Asbestos removal from the former James F. Battin Federal Courthouse in downtown Billings has begun, signaling a fresh start for the prominent five-story structure that has sat empty for several years.
A contest to rename the building also is underway.
Quentin Eggart, president of EEC, the Billings firm managing the renovations, said Monday the asbestos removal started a few weeks ago and should be finished in six to eight months.
A crew of about 50 “skilled and certified workers” is performing the removal work, Eggart said. Asbestos is in large portions of the building material on each floor.
The company doing the work is Spray Systems of Arizona, whose owners have Montana roots, he said.
Building renovations, both internal and external, also will be done as floors are cleared of asbestos, he said.
The estimated cost of $4 million to remove the cancer-causing material commonly found in older buildings is more than the $3.2 million the new owner paid to buy the building.
But the cost of abating the asbestos is about one third less than the $10 million to $16 million preliminary estimate given to the federal government when the building first became available for sale, Eggart said.
“We have not applied for any financial help from anyone for removal of asbestos,” Eggart said.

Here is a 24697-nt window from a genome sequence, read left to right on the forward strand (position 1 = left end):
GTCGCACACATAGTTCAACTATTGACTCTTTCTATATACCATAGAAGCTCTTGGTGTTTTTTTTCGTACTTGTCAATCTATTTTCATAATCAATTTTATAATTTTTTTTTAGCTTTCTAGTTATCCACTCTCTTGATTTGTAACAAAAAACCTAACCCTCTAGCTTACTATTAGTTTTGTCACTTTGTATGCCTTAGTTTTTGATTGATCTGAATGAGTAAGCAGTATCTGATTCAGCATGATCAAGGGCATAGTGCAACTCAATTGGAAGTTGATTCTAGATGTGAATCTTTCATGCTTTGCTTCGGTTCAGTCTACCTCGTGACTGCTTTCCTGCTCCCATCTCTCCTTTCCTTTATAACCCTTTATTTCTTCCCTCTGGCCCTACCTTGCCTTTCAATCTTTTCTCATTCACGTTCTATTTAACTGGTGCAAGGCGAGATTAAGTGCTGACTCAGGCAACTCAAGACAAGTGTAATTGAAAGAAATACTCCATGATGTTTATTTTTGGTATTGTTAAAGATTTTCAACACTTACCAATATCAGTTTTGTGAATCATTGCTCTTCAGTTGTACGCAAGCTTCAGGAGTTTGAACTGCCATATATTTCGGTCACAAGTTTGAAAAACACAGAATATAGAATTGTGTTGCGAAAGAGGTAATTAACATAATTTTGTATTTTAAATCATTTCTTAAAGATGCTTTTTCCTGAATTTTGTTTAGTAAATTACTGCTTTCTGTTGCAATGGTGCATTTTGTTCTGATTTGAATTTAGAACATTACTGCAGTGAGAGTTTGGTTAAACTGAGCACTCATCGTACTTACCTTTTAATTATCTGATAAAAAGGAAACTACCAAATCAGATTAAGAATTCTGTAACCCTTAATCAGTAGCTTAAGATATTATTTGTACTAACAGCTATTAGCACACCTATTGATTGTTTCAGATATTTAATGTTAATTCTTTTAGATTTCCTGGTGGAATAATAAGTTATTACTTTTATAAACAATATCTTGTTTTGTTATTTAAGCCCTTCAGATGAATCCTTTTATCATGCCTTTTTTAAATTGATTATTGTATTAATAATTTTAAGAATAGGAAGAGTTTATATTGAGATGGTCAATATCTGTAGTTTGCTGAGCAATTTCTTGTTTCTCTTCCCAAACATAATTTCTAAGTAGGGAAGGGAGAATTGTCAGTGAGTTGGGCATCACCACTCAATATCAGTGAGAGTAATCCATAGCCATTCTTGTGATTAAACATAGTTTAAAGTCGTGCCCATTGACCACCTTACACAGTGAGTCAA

He called the $4 million to remove asbestos “very reasonable.”
The building’s owner has “paid 100 percent cash for everything. There’s no bank loan on the property,” Eggart said.
WC Commercial LLC, an Alaska company, bought the total indebtedness on the building, located at 316 N. 26th St., in July at a foreclosure sale. The company was the only bidder.
Owner Joe Holden said in a news release, “We are excited to begin the process of bringing this building back to life in downtown Billings.” He also thanked Big Sky Economic Development and the city of Billings for their support.
WC earlier announced plans to remove the asbestos and remodel the building into quality office space. The 50-year-old building has about 213,000 square feet of space and underground parking.
Eggart said the owner is in final negotiations with potential anchor tenants and is looking for more tenants. He declined to identify the possible anchor tenants because of pending talks.
As part of the new beginning for the building, EEC is holding a naming contest. The winner will receive $500.
Eggart said the contest is an opportunity to get the public involved in a “community landmark” and to find a more creative name than “the former Battin building,” as it is commonly called.
Youth and adults are welcome to submit entries, along with their names and contact information, to firstname.lastname@example.org. The deadline for submitting names is Jan. 31.
The federal government sold the former courthouse for $3.27 million at auction in 2013 to Colorado Tire Corp. of Tacoma, Wash., which owned it for three years. Property taxes went delinquent, and the building has all but been abandoned.
Because of the asbestos problem, the federal government built a new, $80 million courthouse a few blocks away.